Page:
Under the Due Process Clause of the Fourteenth Amendment, a state cannot "deprive any person of life, liberty, or property, without due process of law." U.S. Const. amend. XIV. Plaintiff asserts the SDPD deprived him of due process by failing to pursue his charges against Vaughn and Velasquez. Defendants argue, and the Court agrees, plaintiff must have a property interest in the prosecution of these charges in order to state a due process claim.

Under the Due Process Clause, the SDPD may not deprive plaintiff of a property interest in the enforcement of the law. "To have a property interest in a benefit, a person . . must . . . have a legitimate claim of entitlement to it. The Supreme Court has recognized that property interests arise only when the relevant state law provisions 'truly make the conferral of the benefit mandatory.'" Or. Entertainment Corp. v. City of Beaverton, 233 F. App'x. 618, 619 (9th Cir. 2007) (citing Town of Castle Rock, Colorado v. Gonzales, 545 U.S. 748, 760 (2005); internal quotation marks and citations omitted). "[N]othing in the language of the Due Process Clause itself requires the State to protect the life, liberty, and property of its citizens against invasion by private actors." DeShaney v. Winnebago County Department of Social Services, 489 U.S. 189, 195 (1989) (emphasis added). In this case, plaintiff does not cite any law which makes prosecution of charges of telephonic harassment mandatory. "When a State has not explicitly created a 'personal entitlement' to some benefit, there is no property interest and thus no procedural due process violation." Majors v. City of Oakland, No. 05-00061, 2005 WL 2216955 at *4 (N.D. Cal. July 25, 2005) (citing Castle Rock, 545 U.S. at 748). Accordingly, plaintiff fails to state a claim against the City or SDPD.

II. Plaintiff's claims against the State of California

Plaintiff has voluntarily dismissed defendant State of California (Doc. No. 41.) Thus, the State's motion to dismiss is moot. III. Plaintiff's claims against Goodman, Vaughn, and Velasquez Plaintiff has voluntarily dismissed defendant Goodman from the first amended complaint, and no claims are made against Goodman in the proposed second amended complaint. (Doc. No. 42.) Plaintiff's proposed second amended complaint omits all claims previously made against Vaughn and Velasquez.*fn4 Thus Goodman, Vaughn, and Velasquez's motion to dismiss is also moot.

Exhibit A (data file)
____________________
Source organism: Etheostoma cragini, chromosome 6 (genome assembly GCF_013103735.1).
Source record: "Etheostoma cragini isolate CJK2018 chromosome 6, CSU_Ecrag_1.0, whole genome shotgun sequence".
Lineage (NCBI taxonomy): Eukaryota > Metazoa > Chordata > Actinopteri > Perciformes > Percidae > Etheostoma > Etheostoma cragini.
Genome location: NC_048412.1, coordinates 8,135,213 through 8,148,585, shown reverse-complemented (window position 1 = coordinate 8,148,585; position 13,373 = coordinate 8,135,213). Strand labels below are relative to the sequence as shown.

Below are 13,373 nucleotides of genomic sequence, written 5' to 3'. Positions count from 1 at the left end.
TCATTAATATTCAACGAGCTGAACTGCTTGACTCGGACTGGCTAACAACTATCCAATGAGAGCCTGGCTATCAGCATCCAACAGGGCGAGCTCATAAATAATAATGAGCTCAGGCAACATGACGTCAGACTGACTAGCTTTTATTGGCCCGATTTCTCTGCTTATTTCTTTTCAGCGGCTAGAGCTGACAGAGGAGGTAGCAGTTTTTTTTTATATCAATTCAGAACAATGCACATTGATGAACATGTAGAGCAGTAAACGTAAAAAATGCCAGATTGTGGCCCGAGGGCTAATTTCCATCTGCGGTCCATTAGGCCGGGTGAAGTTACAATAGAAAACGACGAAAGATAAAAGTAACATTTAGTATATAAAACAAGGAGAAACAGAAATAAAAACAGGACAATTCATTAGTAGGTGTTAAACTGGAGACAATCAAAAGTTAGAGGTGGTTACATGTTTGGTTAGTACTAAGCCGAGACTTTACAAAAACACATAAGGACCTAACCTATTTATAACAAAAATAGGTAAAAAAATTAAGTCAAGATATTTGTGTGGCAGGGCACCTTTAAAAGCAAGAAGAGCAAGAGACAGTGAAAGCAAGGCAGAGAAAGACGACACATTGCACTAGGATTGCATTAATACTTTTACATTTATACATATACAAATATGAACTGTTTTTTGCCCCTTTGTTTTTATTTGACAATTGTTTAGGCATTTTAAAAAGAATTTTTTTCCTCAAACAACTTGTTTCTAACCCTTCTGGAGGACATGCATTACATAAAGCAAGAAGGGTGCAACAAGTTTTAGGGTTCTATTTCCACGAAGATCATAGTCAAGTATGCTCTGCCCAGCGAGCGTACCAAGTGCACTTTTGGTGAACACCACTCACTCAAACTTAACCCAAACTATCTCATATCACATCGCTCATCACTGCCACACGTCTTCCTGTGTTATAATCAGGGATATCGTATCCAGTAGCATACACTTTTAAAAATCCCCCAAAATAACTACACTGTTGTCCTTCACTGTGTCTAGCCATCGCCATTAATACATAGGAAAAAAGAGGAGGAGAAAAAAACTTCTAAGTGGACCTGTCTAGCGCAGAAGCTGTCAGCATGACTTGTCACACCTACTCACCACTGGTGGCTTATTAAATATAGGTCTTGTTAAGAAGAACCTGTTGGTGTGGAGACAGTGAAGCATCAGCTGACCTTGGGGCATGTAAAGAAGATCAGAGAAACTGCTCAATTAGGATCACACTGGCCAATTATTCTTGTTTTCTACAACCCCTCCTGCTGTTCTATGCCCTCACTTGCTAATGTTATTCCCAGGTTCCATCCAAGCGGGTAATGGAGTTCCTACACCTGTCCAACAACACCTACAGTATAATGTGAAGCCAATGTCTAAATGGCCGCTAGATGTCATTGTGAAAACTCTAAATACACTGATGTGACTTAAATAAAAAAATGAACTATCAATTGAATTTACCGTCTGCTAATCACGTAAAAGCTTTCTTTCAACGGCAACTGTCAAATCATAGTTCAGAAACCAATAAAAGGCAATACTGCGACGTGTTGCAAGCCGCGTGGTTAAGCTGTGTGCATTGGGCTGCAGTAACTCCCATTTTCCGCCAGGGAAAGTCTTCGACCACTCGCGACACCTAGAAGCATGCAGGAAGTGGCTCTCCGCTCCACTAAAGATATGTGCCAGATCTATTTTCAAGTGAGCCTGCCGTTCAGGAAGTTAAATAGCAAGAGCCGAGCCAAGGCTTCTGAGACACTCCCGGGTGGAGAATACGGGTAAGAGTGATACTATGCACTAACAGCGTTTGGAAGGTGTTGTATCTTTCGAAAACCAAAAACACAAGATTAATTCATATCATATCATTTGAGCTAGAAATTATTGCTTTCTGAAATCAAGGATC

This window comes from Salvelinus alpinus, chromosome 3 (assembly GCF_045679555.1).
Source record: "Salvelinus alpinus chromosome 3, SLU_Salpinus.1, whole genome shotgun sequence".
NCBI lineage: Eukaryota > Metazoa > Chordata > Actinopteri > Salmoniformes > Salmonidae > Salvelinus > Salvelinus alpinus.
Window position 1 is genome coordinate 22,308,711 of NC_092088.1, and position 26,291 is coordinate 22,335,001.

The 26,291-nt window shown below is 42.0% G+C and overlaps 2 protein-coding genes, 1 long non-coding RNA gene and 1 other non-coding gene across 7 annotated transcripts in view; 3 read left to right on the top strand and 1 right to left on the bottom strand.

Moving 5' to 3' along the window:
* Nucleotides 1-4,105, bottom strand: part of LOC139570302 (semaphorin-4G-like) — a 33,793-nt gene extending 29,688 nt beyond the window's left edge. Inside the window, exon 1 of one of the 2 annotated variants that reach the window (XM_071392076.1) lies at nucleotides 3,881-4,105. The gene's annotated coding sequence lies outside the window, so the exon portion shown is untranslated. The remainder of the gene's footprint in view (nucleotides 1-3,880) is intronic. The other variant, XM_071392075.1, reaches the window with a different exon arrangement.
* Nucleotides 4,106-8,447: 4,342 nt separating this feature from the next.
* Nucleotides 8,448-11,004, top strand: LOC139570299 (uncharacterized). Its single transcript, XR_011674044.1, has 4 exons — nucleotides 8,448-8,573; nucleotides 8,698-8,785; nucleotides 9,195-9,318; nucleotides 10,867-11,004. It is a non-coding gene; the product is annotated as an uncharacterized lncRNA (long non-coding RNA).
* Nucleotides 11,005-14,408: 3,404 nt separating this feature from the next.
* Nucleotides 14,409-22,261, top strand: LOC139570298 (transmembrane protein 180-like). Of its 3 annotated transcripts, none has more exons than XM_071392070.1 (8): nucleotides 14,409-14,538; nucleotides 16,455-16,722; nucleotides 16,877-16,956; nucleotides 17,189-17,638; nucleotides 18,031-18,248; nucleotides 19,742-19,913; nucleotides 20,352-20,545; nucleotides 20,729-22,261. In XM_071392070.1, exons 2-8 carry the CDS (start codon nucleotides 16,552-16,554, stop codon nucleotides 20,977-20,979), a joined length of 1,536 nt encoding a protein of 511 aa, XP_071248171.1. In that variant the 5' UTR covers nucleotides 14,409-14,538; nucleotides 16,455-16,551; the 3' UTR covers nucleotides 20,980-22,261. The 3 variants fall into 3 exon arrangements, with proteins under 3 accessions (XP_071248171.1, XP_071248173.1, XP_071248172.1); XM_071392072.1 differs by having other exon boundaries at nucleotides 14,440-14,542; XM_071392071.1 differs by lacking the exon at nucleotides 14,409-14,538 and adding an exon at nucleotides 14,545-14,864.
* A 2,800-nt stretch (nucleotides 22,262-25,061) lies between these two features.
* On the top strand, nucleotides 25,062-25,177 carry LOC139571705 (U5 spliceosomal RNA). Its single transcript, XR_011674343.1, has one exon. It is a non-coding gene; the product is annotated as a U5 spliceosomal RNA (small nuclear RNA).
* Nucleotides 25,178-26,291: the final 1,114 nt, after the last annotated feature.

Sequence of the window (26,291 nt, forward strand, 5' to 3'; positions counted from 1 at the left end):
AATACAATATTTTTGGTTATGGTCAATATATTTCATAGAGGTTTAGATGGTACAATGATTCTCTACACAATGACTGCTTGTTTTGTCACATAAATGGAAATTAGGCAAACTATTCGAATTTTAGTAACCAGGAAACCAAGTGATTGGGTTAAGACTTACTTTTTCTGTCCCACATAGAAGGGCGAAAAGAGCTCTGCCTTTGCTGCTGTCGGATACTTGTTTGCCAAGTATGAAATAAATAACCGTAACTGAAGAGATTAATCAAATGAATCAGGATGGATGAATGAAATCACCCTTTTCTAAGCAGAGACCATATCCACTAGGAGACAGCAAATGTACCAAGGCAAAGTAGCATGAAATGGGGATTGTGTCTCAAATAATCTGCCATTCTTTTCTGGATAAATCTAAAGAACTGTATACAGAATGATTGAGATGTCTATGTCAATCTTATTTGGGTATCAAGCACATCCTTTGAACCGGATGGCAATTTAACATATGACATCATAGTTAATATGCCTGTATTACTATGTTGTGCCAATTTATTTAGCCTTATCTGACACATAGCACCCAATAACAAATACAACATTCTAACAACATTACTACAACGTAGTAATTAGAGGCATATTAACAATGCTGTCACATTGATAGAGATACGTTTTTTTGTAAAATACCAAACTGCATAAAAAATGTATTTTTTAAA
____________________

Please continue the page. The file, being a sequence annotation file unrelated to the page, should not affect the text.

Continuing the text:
Plaintiff's Motion for Leave to Amend Legal Standard

Plaintiff has filed a motion for leave to amend and file a proposed second amended complaint. Leave to amend "shall be freely given when justice so requires." Fed. R. Civ. P. 15(a). If the proposed second amended complaint also fails to state a claim, leave to amend may be denied as futile. Foman v. Davis, 371 U.S. 178, 182 (1962); Eminence Capital, LLC, v. Aspeon, Inc., 316 F.3d 1048, 1052 (9th Cir. 2003) (citing Foman, 371 U.S. at 182). Because plaintiff proceeds in forma pauperis (Doc. No. 3), this Court must "dismiss the case at any time if the court determines that . . . the action or appeal . . . fails to state a claim on which relief may be granted."

28 U.S.C. § 1915. Accordingly, the Court screens the new counts in plaintiff's proposed second amended complaint for a colorable claim.

Analysis

I. Plaintiff's claim against Judge Sturgeon

Count five of plaintiff's proposed second amended complaint alleges Judge Sturgeon violated the Due Process Clause in plaintiff's state court suit. Judicial immunity generally bars suits challenging actions taken by a judge in his or her judicial capacity. Mireles v. Waco, 502 U.S. 9 (1991). "[T]he immunity is overcome in only two circumstances. First, a judge is not immune from liability for non-judicial actions, i.e., actions not taken in the judge's judicial capacity. Second, a judge is not immune for actions, though judicial in nature, taken in the complete absence of all jurisdiction." Id. at 11 (citations omitted). The relevant inquiry is "the particular act's relation to a general function normally performed by a judge." Id. at 13.

In the instant case, Judge Sturgeon was acting in his judicial capacity when he heard defendants Vaughn and Velazquez's motion to declare plaintiff a vexatious litigant.*fn5 (SAC ¶ 40.) Similarly, Judge Sturgeon's decisions to deny plaintiff's motion and grant defendant's motion were judicial acts. (Id. ¶¶ 41, 42-43.) Accordingly, Judge Sturgeon has absolute immunity for those decisions and plaintiff cannot state a claim challenging them. See Wolfe v. Strankman, 392 F.3d 358, 366 (9th Cir. 2004) (characterizing these actions under the Vexatious Litigant Statute as judicial).